Plaintiff Argueta worked at Teakwood from approximately February 1, 2013 to approximately December 16, 2016, first as a dishwasher and later as a cook and sushi preparer. Pls.' SOF ¶¶ 18 -20; Defs.' SOF ¶¶ 18-20. Plaintiff Argueta was paid a fixed, semi-monthly salary, which varied with time worked, and increased over the years. Pls.' SOF ¶ 24; Defs.' SOF ¶ 24. Defendants did not itemize any deductions or credits on Plaintiffs' paychecks. Pls.' SOF ¶31; Defs' SOF ¶ 31.

         Plaintiffs filed their initial Complaint, ECF No. 1, on March 1, 2017, asserting that Defendants failed to pay the Plaintiffs minimum and overtime wages. Defendants/Counter-Plaintiffs answered the Complaint and filed a Counterclaim on April 6, 2017, asserting that: (1) Mr. Melendez conspired with a plaintiff from another wage and hour lawsuit (the “Third-Party Defendant”) that was filed against these Defendants/Counter-Plaintiffs to publicize or share information about that case, which violated the Settlement Agreement entered into in that case (Count II), and (2) Mr. Melendez tortiously interfered with Defendants/Counter-Plaintiffs' contractual rights when he and the Third-Party Defendant violated the Settlement Agreement and/or solicited former co-workers to file suit (Count III). See generally Counterclaim, ECF No. 11.

         On April 17, 2017, Plaintiffs' filed their First Amended Complaint. Plaintiffs allege therein that it was typical that both Plaintiffs worked more than forty hours per week without receiving overtime pay, and when their semi-monthly salaries are divided by the number of hours worked, neither Plaintiff received the applicable minimum wage. See generally First Amended Complaint, ECF No. 14 (Counts I and II). Plaintiffs allege further that Defendants failed to pay wages that were due to them after they left employment (Count III). They also assert a retaliation claim relevant to Plaintiff Melendez (Count IV), in response to Defendants' allegations in its Counterclaim.

         After the close of discovery, Plaintiffs filed the instant Motion for Partial Summary Judgment, Defendants filed their Opposition, and Plaintiffs filed a Reply.[2] In their Motion, Plaintiffs request judgment in their favor on the following issues regarding liability: (1) Defendant Kampirapang is individually liable as an “employer;” (2) the three Corporate Defendants are jointly liable for any violations of the FLSA and DCMWA; (3) Defendants violated the overtime provisions of the FLSA and the DCMWA; (4) Defendants violated the minimum wage provisions of the DCMWA; (5) Defendants' Counterclaim violates the anti-retaliation provisions of the DCWPCL, and therefore, the Court should enter judgment for Counter-Defendant Melendez on the Counterclaim and against Defendants on Plaintiff Melendez's claim of retaliation; (6) Defendants may not take a “tip credit” to partially offset their failure to pay the minimum wage and may not raise this as a partial defense; and (7) Plaintiffs are entitled to one hour of compensation at the then-current D.C. minimum wage for every full workday they worked. Each of these issues will be addressed in turn by this Court.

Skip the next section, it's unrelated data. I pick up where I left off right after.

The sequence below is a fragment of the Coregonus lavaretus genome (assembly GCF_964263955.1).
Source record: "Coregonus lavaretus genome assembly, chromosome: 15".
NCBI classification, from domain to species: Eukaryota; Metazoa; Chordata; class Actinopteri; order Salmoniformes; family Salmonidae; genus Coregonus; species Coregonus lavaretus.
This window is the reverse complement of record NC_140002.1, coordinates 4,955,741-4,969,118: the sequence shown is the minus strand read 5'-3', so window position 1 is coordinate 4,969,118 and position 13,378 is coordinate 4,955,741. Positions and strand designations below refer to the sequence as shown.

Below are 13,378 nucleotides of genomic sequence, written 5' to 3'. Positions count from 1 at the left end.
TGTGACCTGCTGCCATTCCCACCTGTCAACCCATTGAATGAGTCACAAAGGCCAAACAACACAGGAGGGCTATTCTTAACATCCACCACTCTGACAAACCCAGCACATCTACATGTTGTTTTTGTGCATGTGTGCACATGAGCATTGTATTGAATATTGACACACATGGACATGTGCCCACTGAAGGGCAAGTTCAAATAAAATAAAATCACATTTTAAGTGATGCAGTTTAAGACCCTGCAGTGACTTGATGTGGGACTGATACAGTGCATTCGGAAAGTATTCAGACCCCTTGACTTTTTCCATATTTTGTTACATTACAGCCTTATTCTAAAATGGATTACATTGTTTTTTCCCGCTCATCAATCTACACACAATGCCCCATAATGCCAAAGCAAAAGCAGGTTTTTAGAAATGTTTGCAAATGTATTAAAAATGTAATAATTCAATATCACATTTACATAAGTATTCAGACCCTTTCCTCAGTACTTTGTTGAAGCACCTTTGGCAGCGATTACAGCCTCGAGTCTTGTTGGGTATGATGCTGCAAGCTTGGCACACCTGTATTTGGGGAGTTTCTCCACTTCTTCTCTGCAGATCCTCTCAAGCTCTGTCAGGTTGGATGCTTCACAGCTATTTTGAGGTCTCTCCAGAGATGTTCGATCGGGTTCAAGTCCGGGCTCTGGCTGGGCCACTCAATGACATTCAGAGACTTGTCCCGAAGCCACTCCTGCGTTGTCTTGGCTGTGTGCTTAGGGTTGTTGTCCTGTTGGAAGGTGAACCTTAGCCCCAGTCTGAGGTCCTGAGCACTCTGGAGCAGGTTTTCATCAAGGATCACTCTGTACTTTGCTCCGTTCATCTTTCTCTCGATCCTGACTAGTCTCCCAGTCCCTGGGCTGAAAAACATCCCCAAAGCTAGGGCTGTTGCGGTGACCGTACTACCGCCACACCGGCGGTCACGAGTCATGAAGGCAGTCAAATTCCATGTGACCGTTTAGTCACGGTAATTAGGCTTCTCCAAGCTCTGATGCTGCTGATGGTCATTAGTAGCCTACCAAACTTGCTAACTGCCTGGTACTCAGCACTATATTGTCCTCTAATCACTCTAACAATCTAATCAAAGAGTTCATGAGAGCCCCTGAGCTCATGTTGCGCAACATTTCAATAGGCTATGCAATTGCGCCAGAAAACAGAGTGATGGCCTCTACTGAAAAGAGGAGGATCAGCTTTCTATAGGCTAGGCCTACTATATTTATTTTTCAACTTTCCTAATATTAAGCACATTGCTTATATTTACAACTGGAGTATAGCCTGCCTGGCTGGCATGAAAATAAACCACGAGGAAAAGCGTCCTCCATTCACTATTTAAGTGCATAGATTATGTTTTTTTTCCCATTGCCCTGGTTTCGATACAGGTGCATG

II. LEGAL STANDARD

         Summary judgment is appropriate where “the movant shows that there is no genuine dispute as to any material fact and the movant is entitled to judgment as a matter of law.” Fed.R.Civ.P. 56(a); accord Anderson v. Liberty Lobby, Inc., 477 U.S. 242, 247-48 (1986); Holcomb v. Powell, 433 F.3d 889, 895 (D.C. Cir. 2006). The movant must set forth the foundation for its motion and identify segments of the record demonstrating an absence of genuine dispute of material facts. See Celotex Corp. v. Catrett, 477 U.S. 317, 322 (1986). The mere existence of some factual dispute is insufficient on its own to bar summary judgment; the dispute must pertain to a “material” fact. Fed.R.Civ.P. 56(a). A fact is “material” if it may affect the substantive outcome of the litigation. See Anderson, 477 U.S. at 248 (“Only disputes over facts that might affect the outcome of the suit under the governing law will properly preclude the entry of summary judgment.”); Holcomb, 433 F.3d at 895. A dispute is “genuine” if, upon considering the evidence, a reasonable jury could return a verdict for the nonmoving party. See Scott v. Harris 550 U.S. 372, 380 (2007); Anderson, 477 U.S. at 248; Holcomb, 433 F.3d at 895.